DESRIBED by himself as ‘poor, friendless and joyless’ Anthony Trollope arrived in Ireland in 1841 to work as clerk to an Irish surveyor at a salary of £100 a year.
Writing from the Frontier
Anthony Trollope Between Britain and Ireland
He was 26 years old and it was in Ireland, as John McCourt says, that ‘Trollope became a self-made man, gained a modicum of wealth and considerable respectability, and thus, for very personal reasons, he felt he owed a debt to his adopted country which would be repaid in his fiction.’
Through Trollope’s dedicated work, redesigning and expanding the Irish postal service, he gained immense local knowledge. That knowledge, the people he met and worked with and the esteem with which he was regarded, his passion for hunting, the friends he made, not least Bianconi, whose coachguards helped him select cost-effective postal routes, were all to feed and nourish his fiction and produce not only his ‘Irish’novels but many of the personalities recurring through his vast output. His posting to Ireland, he wrote later, ‘was the first good fortune of my life’.
Sent first to Banagher, he also lived in Mallow, Clonmel, Dublin, Cork and Belfast, the city where he finished The Warden, the first of those famous novels of Barchester. It was in Ireland that he wrote his first novel, met his wife Rose Heseltine, and found the faithful personal groom Barney MacIntyre.
The frontier of John McCourt’s impressive book is not the border but the barrier preventing two nations from understanding one another, a frontier which, while he lived in Ireland and for many years afterwards, Trollope tried to penetrate.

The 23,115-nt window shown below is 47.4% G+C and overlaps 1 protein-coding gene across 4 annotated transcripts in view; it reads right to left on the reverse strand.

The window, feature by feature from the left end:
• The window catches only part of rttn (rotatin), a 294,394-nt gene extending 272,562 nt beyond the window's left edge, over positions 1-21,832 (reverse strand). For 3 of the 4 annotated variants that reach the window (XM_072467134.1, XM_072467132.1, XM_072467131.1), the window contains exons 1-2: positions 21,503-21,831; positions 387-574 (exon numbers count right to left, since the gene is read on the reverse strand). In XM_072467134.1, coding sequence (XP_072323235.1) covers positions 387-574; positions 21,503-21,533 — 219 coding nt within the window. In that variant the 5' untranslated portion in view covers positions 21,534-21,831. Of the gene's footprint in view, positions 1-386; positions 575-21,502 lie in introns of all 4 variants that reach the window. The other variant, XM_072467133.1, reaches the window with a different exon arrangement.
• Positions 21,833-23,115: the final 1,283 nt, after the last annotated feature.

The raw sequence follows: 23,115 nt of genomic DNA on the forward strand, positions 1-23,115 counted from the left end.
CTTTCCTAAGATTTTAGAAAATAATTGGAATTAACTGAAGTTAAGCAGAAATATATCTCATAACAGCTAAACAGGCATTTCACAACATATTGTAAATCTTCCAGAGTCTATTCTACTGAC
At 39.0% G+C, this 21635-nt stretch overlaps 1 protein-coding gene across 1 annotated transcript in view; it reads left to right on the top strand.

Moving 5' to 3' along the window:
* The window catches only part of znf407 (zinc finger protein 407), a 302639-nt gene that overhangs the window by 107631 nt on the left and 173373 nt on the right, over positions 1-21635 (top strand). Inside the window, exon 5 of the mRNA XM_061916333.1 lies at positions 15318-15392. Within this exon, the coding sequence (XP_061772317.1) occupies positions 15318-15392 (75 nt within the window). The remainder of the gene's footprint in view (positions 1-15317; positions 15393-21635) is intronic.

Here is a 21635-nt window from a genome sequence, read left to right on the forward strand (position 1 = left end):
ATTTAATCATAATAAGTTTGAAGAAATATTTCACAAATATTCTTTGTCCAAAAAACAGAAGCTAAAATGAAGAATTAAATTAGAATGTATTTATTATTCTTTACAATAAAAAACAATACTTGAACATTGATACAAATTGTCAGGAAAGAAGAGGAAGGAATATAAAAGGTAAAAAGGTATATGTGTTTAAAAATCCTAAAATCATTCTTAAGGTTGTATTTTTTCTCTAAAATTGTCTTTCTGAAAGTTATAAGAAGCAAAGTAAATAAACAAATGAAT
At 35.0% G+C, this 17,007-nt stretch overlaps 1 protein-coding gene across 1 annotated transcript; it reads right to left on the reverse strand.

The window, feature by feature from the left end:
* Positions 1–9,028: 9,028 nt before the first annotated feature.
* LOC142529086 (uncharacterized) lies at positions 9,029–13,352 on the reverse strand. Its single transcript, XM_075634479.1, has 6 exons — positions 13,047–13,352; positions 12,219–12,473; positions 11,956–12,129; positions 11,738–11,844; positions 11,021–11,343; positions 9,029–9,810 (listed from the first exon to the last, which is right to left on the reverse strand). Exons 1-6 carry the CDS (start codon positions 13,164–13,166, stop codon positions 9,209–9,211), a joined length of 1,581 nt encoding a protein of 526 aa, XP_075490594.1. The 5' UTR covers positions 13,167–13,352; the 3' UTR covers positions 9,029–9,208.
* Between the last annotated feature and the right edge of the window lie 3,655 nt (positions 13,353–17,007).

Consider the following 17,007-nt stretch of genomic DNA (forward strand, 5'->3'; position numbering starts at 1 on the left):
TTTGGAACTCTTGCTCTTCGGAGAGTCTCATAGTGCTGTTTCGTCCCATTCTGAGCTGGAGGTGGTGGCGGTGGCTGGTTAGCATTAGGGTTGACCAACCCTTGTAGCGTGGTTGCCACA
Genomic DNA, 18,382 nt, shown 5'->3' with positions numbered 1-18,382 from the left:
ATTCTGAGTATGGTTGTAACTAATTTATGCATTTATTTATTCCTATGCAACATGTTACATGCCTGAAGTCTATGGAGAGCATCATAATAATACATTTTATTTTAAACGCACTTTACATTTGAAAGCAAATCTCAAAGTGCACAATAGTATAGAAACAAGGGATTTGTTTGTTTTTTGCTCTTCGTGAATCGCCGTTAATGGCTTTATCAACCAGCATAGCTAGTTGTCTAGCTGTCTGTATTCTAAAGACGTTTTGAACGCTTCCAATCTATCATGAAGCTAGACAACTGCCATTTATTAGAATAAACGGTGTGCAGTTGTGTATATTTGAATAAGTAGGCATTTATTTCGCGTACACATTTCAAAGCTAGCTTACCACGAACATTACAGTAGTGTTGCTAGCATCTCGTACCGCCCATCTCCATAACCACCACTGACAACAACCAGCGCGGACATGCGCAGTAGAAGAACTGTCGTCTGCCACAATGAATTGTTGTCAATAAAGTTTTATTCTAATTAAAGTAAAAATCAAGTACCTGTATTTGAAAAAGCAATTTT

Writing from the Frontier examines Irish-related fiction in Trollope’s work and in doing so draws extensively on a wealth of research and commentary. His use of other texts is revelatory and highly enjoyable, despite the dangers of an over-abundance of material. While McCourt explores the genesis of, for example, the purely ‘Irish’ novels such as The Kellys and the O’Kellys or The Macdermots of Ballycloran he traces in compelling detail the origins and significance of Irish references or personalities in Trollope’s other fiction.
Phineas Finn ‘represents the pro-English, Catholic middle class that Trollope hoped to see emerging in Ireland’, but he is also contrasted with his fellow Irishman, Laurence FitzGibbon, ‘who corresponds to an Irish type in English 19th century fiction as an irresponsible and indepted idler…’
Context is everything, from the clerical animosities of Barchester to closely-observed political rivalries of the Palliser series. These include the politics promulgated in England and designed for Ireland, but at a distance. Covering that distance McCourt explores with great authority the issues of religion and nationhood, parliamentary representation and local agitation according to how such vicious controversies were experienced and interpreted by the novelist.
While having broken free of Victorian literary convention with such books as The Kellys and the O’Kellys, described by William Trevor as the place in which Ireland and England meet in the 1840s, Trollope’s approach to the great disaster of the Famine is critically excavated here.
The writer’s excoriation of absentee landlords and their exploitative agents is not enough to redeem ‘Castle Richmond’ and its development of Trollope’s adamantine theory that charity itself must be earned and that his fallible hero’s duty was to ‘insist on his rules, as far as his heart would allow him to do so.’
Inevitably Trollope misread important historical figures and events, but his ‘unusually dogged, courageous and constant’ voice attempted to interpret the ‘complex Irish realities as he came to understand them.’
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